On August 30, 2014, California Governor Jerry Brown commented on the Legislature’s passage of a bill entitled the “Healthy Workplaces, Healthy Families Act of 2014”: “Tonight, the Legislature took historic action to help hardworking Californians. This bill guarantees that millions of workers – from Eureka to San Diego – won’t lose their jobs or pay just because they get sick.”  The bill, which he signed into law September 10, will require employers statewide to provide paid sick leave.

Though the requirement that employees receive paid sick leave under the Act does not kick in until July 1, 2015, the Act already has employers sweating the law’s myriad of new provisions, mindful of the compliance headaches the new law’s vagaries are certain to bring. If only there were a vaccine… For now, as is often the case, the only sure cure is prevention. Awareness and proactive preparation is the only way to weather the worst of this latest legislative virus.

Employees May Earn 24 Hours of Paid Sick Leave Per Year: The Act grants a right to earn paid sick days to employees who—on or after July 1, 2015—work in California for 30 or more days within a year. Paid sick days will accrue at the rate of one hour for every 30 hours worked. The employee may use the accrued sick days beginning on the 90th day of employment. Exempt employees’ accrual is based on a presumed 40 hour-workweek; except that an exempt employee whose normal workweek is fewer than 40 hours will accrue paid sick days based on that employee’s normal workweek.

An employer can limit use of paid sick days to 24 hours or three days in each year of employment. No accrual or carry over is required if the full amount of leave is received at the beginning of each year. The Act does not require extra paid sick days to be paid by employers whose paid time off policies already provide as many sick days as the Act now requires.

Qualifying Reasons for Use: 
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By Jonathan L. Brophy

Employees are often shocked to learn that employers are not required to provide paid vacations. But it’s true. Legal guarantees of paid leave abound in other advanced economies, but not in the United States, and not even in California. Indeed, the effect of California law is to discourage employers from voluntarily providing paid vacation, because California peculiarly mandates that if the employer offers paid vacation, then the vacation pay must be deemed to vest, with any unused portion being due when employment ends. So “use it or lose it” policies, for example, are not enforceable in California.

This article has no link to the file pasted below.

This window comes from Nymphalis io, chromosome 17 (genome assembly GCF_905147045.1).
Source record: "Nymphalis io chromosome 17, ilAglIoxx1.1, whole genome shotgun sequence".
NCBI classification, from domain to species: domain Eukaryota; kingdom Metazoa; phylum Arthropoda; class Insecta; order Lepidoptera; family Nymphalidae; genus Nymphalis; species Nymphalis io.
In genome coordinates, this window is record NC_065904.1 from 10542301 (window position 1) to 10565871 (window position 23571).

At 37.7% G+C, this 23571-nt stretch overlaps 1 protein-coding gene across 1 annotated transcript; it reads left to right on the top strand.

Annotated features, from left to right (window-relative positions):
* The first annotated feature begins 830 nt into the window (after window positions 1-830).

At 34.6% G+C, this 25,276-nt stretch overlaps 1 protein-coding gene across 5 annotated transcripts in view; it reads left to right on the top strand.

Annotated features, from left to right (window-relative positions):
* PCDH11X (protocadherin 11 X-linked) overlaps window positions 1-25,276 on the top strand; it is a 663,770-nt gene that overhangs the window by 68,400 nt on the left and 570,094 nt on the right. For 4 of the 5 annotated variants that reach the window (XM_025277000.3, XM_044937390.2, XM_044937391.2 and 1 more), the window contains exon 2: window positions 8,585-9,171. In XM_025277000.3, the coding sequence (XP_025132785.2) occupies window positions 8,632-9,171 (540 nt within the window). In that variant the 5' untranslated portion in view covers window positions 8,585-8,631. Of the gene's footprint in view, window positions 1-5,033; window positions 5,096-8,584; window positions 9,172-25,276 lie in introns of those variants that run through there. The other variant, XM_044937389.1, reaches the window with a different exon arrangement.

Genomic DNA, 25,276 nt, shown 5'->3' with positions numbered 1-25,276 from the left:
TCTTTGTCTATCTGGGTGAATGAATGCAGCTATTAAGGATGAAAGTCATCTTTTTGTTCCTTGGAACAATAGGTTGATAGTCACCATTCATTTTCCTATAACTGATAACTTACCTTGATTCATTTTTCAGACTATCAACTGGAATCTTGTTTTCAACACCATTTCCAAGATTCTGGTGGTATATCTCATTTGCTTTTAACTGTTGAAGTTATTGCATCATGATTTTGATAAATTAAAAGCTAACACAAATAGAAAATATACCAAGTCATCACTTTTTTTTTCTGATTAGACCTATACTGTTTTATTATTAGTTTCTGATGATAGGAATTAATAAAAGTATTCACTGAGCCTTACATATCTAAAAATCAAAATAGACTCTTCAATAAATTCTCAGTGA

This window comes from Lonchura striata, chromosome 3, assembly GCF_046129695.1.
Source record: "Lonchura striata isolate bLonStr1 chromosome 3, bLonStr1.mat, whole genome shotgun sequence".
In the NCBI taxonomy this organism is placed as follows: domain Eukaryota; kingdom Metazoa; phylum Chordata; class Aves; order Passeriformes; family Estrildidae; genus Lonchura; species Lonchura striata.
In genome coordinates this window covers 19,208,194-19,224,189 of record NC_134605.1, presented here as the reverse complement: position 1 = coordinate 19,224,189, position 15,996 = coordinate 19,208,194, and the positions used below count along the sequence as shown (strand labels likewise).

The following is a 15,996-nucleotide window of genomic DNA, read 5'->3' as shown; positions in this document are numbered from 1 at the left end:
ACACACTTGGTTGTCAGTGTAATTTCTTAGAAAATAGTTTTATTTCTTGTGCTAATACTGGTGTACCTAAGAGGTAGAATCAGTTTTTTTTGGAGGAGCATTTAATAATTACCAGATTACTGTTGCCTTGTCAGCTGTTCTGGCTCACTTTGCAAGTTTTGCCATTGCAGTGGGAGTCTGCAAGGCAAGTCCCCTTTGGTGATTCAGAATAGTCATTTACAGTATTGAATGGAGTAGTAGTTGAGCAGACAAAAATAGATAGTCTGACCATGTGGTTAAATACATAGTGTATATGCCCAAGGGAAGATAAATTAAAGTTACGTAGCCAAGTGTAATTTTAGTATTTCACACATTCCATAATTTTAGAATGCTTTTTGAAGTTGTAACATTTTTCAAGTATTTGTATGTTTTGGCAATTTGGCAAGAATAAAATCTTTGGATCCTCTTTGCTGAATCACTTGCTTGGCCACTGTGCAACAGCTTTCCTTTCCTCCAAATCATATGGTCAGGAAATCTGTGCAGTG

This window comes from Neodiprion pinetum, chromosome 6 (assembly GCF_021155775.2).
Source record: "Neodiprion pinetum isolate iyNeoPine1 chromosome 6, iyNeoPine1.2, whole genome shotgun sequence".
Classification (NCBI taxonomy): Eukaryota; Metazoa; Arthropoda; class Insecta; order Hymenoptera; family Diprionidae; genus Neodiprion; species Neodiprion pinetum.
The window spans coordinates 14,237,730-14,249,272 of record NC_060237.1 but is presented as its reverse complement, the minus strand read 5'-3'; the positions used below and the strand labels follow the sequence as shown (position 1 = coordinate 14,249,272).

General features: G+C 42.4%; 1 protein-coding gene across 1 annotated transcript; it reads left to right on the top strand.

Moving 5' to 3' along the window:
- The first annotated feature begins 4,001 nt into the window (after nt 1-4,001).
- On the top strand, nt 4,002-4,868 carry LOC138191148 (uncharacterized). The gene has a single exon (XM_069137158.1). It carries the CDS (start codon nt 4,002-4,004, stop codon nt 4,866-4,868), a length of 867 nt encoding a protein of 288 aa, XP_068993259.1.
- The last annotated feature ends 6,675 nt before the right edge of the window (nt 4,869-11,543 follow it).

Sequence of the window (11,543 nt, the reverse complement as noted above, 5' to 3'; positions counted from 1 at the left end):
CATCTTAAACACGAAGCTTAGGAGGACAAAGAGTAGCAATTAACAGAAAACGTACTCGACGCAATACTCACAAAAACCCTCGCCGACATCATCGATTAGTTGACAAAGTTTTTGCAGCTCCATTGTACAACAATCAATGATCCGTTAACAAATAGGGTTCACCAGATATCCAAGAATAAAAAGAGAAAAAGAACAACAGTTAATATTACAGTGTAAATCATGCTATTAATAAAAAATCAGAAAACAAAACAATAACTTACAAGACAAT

In response to this annoying California peculiarity, some employers have considered adopting “no vacation” policies, and “unlimited time off” policies for exempt employees. Below is a quick primer on such policies and some issues to consider before changing existing policies.
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By: Lindsay Fitch

Just when you thought you finally understood employee rights and employer obligations under the Family and Medical Leave Act (“FMLA”), you realize that you are in California, where employee privacy rights loom large and the California Family Rights Act (“CFRA”) also comes into play.  Although both laws are intended for the same purposes—to provide employees of larger employers with protected time off for various medical conditions and family situations—the CFRA tightens the reins on the information available to the employer.  Of course you want to give your employees what they need, but you also want to make sure the request is legitimate. 

So, as a California employer, what are you entitled to ask your employee about the need for CFRA leave?  Far less than under the FMLA, it turns out.  You can ask: 

        Is the employee qualified?  Under both the FMLA and CFRA, employees are qualified for leave when they have a serious health condition or when they need to care for a family member with a verified serious health condition.  A “serious health condition” is an illness, injury, impairment or physical or mental condition that involves one of the following: 

  •       Hospital care
  •      Absence (incapacity) plus treatment  
  •      Chronic conditions requiring treatment
  •      Permanent/long term conditions requiring supervision
  •      Multiple treatments for certain (non-chronic) conditions
  •      Pregnancy (a serious health condition under FMLA, but not under CFRA) 

        How Should I Know?  I’m Not a Doctor.  Fortunately, you can require a medical certification to verify the serious health condition, which must include some specific information to be sufficient.